As you may have heard Wednesday (unless bad directions had you lost in the Australian countryside), Google now offers a standalone maps program for Apple's iOS. The long-awaited release gives iPhone users a compelling alternative to Apple's occasionally underinformed, transit-handicapped mapping app for iOS 6.
But for all of Google's progress (for a deeper assessment of its interface, see Jacqui Cheng's writeup for Ars Technica), it's not the last stop in mobile mapping. The ways each program dealt with a few Washington-area itineraries showed that both have things to learn.
Discovery Communications to National Airport: Both apps agreed on two of three possible routes from Discovery's Silver Spring, Md., headquarters through the District to the airport. Google factored traffic into its time estimates and Apple did not.
The high cost of parking at National would lead me to take Metro anyway. But Google's app, unlike its website, didn't note transit travel times on the same page as its list of driving routes. And if you did plan on parking at National, you'd also want to check on its availability; understandably, neither app offered help with that.
From my home to my friend Scott's house: This is a trick question: Because Google Maps ties into neither iOS's contacts list nor your Google contacts, I had to type in the address instead of choosing his name off a list. (Because you can't change iOS's default mapping app, you can't start a search from the Contacts app either.) On the other hand, Apple had me take a needless detour along the way to my friend's Annandale, Va. abode.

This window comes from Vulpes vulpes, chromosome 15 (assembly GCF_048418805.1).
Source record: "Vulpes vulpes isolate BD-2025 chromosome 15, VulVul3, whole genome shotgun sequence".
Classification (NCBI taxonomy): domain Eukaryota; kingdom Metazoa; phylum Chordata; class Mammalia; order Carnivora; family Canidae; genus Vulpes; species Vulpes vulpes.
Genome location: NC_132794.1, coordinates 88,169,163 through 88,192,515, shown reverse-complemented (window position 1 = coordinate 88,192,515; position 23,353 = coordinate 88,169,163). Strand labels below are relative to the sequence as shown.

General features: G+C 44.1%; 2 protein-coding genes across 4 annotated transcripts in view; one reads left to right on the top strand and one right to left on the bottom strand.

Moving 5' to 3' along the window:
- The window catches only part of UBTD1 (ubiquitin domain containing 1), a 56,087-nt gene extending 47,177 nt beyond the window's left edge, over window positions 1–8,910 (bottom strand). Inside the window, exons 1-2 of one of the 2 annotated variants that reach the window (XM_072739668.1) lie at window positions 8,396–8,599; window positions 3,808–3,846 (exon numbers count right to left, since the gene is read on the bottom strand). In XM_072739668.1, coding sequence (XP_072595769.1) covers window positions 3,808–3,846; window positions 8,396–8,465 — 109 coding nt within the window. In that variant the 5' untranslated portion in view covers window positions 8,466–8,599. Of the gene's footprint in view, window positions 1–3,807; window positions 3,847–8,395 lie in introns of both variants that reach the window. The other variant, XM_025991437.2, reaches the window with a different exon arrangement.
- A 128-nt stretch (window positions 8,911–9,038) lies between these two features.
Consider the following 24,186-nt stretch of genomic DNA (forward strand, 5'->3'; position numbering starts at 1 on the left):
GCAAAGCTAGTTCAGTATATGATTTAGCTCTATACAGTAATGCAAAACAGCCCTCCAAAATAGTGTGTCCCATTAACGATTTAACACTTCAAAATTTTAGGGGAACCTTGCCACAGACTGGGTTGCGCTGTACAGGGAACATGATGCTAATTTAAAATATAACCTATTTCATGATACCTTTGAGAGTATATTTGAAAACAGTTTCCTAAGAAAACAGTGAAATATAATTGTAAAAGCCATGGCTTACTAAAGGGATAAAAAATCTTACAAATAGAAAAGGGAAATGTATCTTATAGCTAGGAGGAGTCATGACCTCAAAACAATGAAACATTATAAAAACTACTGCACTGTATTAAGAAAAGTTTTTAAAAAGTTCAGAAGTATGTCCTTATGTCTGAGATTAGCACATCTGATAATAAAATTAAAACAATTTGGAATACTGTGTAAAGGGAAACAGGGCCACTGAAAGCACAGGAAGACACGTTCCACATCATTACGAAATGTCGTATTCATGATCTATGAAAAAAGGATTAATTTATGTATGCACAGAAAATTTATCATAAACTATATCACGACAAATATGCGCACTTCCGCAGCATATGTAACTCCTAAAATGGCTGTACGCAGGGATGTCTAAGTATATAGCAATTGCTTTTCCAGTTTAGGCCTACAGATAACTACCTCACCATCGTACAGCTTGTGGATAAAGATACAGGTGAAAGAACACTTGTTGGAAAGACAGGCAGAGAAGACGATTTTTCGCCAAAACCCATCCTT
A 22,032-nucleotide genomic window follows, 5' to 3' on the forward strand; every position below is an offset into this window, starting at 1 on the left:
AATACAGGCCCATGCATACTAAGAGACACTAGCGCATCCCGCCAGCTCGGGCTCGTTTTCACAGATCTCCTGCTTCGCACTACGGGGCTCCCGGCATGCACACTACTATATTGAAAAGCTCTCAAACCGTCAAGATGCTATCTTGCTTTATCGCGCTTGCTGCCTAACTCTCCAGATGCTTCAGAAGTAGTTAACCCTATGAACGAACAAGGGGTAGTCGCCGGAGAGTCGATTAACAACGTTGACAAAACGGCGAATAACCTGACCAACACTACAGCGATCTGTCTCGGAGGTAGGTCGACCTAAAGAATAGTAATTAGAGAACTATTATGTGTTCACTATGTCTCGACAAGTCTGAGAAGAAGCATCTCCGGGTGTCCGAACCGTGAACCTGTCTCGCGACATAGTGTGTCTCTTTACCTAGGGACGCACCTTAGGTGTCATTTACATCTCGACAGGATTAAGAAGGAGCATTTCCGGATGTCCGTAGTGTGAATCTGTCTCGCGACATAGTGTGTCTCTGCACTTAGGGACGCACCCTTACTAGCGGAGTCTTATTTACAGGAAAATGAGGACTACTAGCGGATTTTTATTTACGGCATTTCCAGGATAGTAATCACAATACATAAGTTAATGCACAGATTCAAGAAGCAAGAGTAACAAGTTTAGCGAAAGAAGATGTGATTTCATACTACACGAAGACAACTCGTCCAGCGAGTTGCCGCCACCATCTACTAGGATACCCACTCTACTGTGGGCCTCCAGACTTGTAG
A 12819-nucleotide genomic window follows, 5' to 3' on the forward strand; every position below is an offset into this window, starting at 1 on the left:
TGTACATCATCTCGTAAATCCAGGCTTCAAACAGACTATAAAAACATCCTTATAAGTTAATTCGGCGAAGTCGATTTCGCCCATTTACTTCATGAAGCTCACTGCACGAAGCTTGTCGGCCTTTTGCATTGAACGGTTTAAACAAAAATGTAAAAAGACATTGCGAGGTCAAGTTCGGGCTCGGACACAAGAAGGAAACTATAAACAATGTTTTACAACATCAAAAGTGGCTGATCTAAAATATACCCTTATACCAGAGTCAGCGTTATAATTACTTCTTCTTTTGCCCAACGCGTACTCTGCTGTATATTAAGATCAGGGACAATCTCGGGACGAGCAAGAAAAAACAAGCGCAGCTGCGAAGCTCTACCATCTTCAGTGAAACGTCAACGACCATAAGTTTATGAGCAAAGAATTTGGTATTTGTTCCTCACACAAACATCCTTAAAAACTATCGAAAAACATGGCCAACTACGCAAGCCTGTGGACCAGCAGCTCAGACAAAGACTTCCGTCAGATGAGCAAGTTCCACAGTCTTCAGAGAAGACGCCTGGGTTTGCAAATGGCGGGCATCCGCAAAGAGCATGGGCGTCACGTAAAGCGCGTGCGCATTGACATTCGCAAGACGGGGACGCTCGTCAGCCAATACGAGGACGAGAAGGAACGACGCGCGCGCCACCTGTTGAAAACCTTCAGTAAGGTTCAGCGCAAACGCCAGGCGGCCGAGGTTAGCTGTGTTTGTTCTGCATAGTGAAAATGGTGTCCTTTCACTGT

FedEx Field to Rosslyn:
Google offers a 30-minute route via U.S. 50 and D.C. 295 that includes a recently opened offramp. Apple suggests taking 50 and 295, but then would have you exit to eastbound Pennsylvania Avenue SE, make a U-turn to go west and then proceed along I-395. Bad idea: The first mile of that last stretch of highway closed two weeks ago as part of the same construction project.
McPherson Square to 16th and U Streets NW: Both handle walking directions fine. Google listed which Metro buses were scheduled to head north next, while Apple's app required me to switch to a third-party app; I opted for The Transit App, which has worked well in my earlier tests, but you can also use Google Maps itself.
But Google doesn't provide real-time estimates for those buses, thanks in part to Metro's clumsy interface for that data. Although The Transit App claims real-time support, that only applies to trains, not buses. (Try nextbus.com/webkit instead.)
And neither offers the bicycling directions Google's Web app provides — an even more pleasant option in this case, thanks to the separated cycletrack you can ride up 15th Street.
Now ponder the travel choices that even Google's excellent Android app leaves out: In Washington, they go beyond cars, your own two feet, a bicycle or buses and subways to include a variety of innovative shared-transportation services.
You can borrow one of Capital Bikeshare's red bicycles for a short run from one neighborhood to another. For a longer ride, you can use a smartphone app to hail a cab or summon an Uber sedan. You could jump into one of car2go's Smart ForTwo vehicles for an on-the-spot, one-way rental, or you could employ ZipCar for a round-trip drive.
Our options for getting around are only increasing, but without more comprehensive apps we may wind up going in circles on our phones first.
Credit: Rob Pegoraro/Discovery